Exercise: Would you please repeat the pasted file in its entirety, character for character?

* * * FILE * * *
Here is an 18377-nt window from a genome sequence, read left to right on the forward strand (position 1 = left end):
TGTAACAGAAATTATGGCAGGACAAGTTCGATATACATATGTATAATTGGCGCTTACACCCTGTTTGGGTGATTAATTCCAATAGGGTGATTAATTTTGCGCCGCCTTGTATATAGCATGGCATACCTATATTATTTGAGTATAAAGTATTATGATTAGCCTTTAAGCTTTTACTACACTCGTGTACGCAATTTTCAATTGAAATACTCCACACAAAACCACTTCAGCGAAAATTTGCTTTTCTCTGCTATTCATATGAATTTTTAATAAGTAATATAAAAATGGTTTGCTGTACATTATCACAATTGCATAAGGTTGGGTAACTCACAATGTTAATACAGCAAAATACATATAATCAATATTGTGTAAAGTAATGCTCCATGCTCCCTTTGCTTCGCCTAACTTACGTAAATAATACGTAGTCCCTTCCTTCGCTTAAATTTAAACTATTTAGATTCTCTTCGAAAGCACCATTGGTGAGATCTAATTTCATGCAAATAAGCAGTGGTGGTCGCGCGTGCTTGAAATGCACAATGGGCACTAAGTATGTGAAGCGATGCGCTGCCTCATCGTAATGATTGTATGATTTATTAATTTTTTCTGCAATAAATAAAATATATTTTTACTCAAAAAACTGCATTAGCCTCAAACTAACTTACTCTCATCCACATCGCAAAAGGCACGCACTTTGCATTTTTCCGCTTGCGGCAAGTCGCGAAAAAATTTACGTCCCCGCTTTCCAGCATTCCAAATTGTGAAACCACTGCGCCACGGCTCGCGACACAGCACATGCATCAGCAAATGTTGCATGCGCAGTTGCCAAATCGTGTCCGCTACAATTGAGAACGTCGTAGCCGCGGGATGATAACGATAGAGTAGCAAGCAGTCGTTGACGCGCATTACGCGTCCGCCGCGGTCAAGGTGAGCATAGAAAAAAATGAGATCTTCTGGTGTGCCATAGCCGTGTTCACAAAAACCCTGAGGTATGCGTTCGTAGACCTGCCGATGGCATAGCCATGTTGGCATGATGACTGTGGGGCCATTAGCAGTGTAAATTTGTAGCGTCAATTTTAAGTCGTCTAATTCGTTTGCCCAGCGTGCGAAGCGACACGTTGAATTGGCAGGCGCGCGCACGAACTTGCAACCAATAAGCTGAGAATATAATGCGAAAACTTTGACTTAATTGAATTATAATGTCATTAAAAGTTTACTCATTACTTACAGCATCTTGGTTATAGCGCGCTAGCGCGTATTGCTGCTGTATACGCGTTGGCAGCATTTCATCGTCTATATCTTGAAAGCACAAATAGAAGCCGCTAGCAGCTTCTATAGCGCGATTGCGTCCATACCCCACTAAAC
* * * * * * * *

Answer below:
Here is an 18377-nt window from a genome sequence, read left to right on the forward strand (position 1 = left end):
TGTAACAGAAATTATGGCAGGACAAGTTCGATATACATATGTATAATTGGCGCTTACACCCTGTTTGGGTGATTAATTCCAATAGGGTGATTAATTTTGCGCCGCCTTGTATATAGCATGGCATACCTATATTATTTGAGTATAAAGTATTATGATTAGCCTTTAAGCTTTTACTACACTCGTGTACGCAATTTTCAATTGAAATACTCCACACAAAACCACTTCAGCGAAAATTTGCTTTTCTCTGCTATTCATATGAATTTTTAATAAGTAATATAAAAATGGTTTGCTGTACATTATCACAATTGCATAAGGTTGGGTAACTCACAATGTTAATACAGCAAAATACATATAATCAATATTGTGTAAAGTAATGCTCCATGCTCCCTTTGCTTCGCCTAACTTACGTAAATAATACGTAGTCCCTTCCTTCGCTTAAATTTAAACTATTTAGATTCTCTTCGAAAGCACCATTGGTGAGATCTAATTTCATGCAAATAAGCAGTGGTGGTCGCGCGTGCTTGAAATGCACAATGGGCACTAAGTATGTGAAGCGATGCGCTGCCTCATCGTAATGATTGTATGATTTATTAATTTTTTCTGCAATAAATAAAATATATTTTTACTCAAAAAACTGCATTAGCCTCAAACTAACTTACTCTCATCCACATCGCAAAAGGCACGCACTTTGCATTTTTCCGCTTGCGGCAAGTCGCGAAAAAATTTACGTCCCCGCTTTCCAGCATTCCAAATTGTGAAACCACTGCGCCACGGCTCGCGACACAGCACATGCATCAGCAAATGTTGCATGCGCAGTTGCCAAATCGTGTCCGCTACAATTGAGAACGTCGTAGCCGCGGGATGATAACGATAGAGTAGCAAGCAGTCGTTGACGCGCATTACGCGTCCGCCGCGGTCAAGGTGAGCATAGAAAAAAATGAGATCTTCTGGTGTGCCATAGCCGTGTTCACAAAAACCCTGAGGTATGCGTTCGTAGACCTGCCGATGGCATAGCCATGTTGGCATGATGACTGTGGGGCCATTAGCAGTGTAAATTTGTAGCGTCAATTTTAAGTCGTCTAATTCGTTTGCCCAGCGTGCGAAGCGACACGTTGAATTGGCAGGCGCGCGCACGAACTTGCAACCAATAAGCTGAGAATATAATGCGAAAACTTTGACTTAATTGAATTATAATGTCATTAAAAGTTTACTCATTACTTACAGCATCTTGGTTATAGCGCGCTAGCGCGTATTGCTGCTGTATACGCGTTGGCAGCATTTCATCGTCTATATCTTGAAAGCACAAATAGAAGCCGCTAGCAGCTTCTATAGCGCGATTGCGTCCATACCCCACTAAAC